Ghana's new president has asked a former central bank governor to serve as finance minister for an economy hurt by deficit spending and record food and fuel imports.
President John Atta-Mills campaigned on promises to more equitably distribute the gains of one of West Africa' strongest economies.
His January 7 inauguration focused on creating jobs, building infrastructure, and expanding the economy through what he vowed will be an open, accountable government.
Despite the global financial crisis, Ghana's growth rate is expected to dip only slightly to about five percent. The country continues to be a magnet for outside investment. In addition to being the world's second largest cocoa producer and Africa's second biggest gold miner, Ghana is expected to start pumping 150,000 barrels of offshore oil a day late next year.
Old deficits, new needs
But President Atta-Mills takes with a deficit that is more than 13 percent of gross domestic product. That is largely the result of election-year spending by the former ruling party and poorer-than-expected revenue from last year's Africa Nation's Cup football tournament. There were also costly subsidies to help the nation's 23 million people meet rising food and fuel prices.
"One of the key things that confronts the government is the reduction of the deficits that have accumulated," said William Ahadzie, who lectures on development policy at the University of Ghana. He said President Atta-Mills must make up for the deficit he has inherited as well as meet new demands from an electorate expecting big changes.
"What it means is that we need to look for resources to first of all reduce it as much as we can, and then confront the challenge of improving the livelihoods of Ghanaians. Labor is quiet for now, but sooner or later they will be demanding increases in wages to be commensurate with the rising inflation and growth in interest rates," he said.
One of Ahadzie's university colleagues said the new government is politicizing the issue to tarnish the accomplishments of the previous administration of President John Kufuor. The lecturer, who refused to be named, said President Atta-Mills is claiming the government has no money so he will not have to deliver on campaign promises.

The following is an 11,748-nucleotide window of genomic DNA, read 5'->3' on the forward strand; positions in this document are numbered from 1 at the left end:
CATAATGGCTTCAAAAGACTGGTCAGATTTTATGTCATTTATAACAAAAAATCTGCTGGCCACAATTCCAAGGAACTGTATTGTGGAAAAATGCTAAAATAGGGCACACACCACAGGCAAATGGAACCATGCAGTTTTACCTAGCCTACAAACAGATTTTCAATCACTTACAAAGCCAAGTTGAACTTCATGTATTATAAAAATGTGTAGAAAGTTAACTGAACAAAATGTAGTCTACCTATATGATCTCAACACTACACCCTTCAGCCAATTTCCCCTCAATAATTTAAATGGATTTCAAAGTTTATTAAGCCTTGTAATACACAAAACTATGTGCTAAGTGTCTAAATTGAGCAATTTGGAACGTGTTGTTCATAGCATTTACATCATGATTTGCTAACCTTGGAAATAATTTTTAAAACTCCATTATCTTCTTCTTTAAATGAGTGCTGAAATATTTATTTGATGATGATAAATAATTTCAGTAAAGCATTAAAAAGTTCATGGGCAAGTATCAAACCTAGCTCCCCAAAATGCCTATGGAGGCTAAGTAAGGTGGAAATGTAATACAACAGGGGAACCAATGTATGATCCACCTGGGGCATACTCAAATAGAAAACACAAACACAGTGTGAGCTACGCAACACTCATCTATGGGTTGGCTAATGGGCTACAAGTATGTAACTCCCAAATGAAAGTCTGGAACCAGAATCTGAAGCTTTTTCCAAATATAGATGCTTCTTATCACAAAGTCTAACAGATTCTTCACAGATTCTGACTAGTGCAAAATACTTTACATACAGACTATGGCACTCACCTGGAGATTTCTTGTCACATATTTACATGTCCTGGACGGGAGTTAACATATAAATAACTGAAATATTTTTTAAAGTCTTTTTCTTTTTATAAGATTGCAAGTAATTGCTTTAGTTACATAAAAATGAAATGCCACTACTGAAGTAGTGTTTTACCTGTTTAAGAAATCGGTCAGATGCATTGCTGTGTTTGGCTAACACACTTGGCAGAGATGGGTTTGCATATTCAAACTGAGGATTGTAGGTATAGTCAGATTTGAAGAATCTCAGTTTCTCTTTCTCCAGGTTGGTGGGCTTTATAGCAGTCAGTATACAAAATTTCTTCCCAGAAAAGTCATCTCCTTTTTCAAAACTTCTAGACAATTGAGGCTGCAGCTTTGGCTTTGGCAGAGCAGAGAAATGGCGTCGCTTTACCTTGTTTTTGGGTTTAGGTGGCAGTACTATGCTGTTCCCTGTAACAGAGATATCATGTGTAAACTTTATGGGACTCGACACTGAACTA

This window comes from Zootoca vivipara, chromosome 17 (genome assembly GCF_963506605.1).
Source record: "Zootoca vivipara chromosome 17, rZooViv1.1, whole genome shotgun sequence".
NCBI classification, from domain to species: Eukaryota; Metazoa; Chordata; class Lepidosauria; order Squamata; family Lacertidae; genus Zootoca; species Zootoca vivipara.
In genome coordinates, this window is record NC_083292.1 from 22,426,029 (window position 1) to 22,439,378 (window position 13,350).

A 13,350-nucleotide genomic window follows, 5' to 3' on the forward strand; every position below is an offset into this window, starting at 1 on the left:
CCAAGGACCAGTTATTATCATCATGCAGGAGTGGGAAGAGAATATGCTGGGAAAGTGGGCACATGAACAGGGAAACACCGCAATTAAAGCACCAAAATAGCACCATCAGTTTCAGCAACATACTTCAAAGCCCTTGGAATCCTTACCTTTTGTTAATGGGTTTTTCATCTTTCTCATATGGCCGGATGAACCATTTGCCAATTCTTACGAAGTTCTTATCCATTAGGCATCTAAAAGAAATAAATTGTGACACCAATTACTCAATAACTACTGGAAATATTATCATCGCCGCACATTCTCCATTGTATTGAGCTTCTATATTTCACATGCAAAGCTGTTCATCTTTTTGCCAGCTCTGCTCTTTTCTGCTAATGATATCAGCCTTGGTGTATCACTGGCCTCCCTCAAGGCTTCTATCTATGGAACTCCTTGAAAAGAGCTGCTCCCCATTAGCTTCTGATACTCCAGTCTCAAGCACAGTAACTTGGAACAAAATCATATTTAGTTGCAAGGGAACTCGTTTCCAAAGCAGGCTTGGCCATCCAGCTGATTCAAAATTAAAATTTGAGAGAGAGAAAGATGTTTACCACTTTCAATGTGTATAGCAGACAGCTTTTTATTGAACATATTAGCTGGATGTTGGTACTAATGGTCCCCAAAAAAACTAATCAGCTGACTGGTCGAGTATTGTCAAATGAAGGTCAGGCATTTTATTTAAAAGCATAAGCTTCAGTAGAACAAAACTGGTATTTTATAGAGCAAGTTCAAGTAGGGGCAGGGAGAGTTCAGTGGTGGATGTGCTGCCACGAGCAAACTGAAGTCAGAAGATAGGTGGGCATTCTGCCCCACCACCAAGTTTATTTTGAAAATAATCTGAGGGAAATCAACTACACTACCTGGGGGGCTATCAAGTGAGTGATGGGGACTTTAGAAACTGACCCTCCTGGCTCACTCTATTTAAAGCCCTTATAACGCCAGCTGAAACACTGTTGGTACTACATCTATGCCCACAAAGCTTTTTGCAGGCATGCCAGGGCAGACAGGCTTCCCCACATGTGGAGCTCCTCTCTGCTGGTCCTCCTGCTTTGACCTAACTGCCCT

"People are trying to say the economy is so bad. There is no clear evidence. Nobody has come out with figures to show us, and because of that, the issue appears to be gaining some politicization," the lecturer said.
Presidential fringe benefits
The previous government approved a generous benefits package for outgoing President Kufuor, including two furnished houses, six cars with drivers, a tax-free pension and money for entertainment and foreign travel. The benefits go to all former Ghanaian heads of state so also include former president - and Atta-Mills' ally - Jerry Rawlings.
In a country with public debt equal to more than half its gross domestic product, pensioner Ama Bronya said that money would be better spent on the Ghanaian people.
"We must look at our economic condition. We must look at the man on the street and see what he can gain out of this money if it is shared among us," he said.
A university student who asked to be identified only by his first name, Wellington, said former presidents should have something, but not so much given Ghana's current deficit spending.
"The issue is not about whether the nation should not appreciate what our ex-presidents have done. I think the issue is about the quantity of the award and what actually the nation can afford. We are being told we have a budget deficit. I think spending should be limited to essential services. That makes things better for the ordinary Ghanaian," he said.
A wait-and-see approach
Public sector employee Sena Jallow said everyone in Ghana is facing problems from low salaries to high utility bills. But he is willing to give the new president time to make good on campaign promises to improve living conditions.
"I am ready to be patient with the current government because given the state of the economy, it will take a lot of time for them to be able to deliver on some of the promises," he said.
President Atta-Mills withstood two rounds of voting and a special election in a single constituency to defeat his ruling-party rival by fewer than 41,000 votes. The former tax law professor has promised a business environment that balances the resuscitation and growth of local industry with foreign business operations that he said are essential to a robust economy.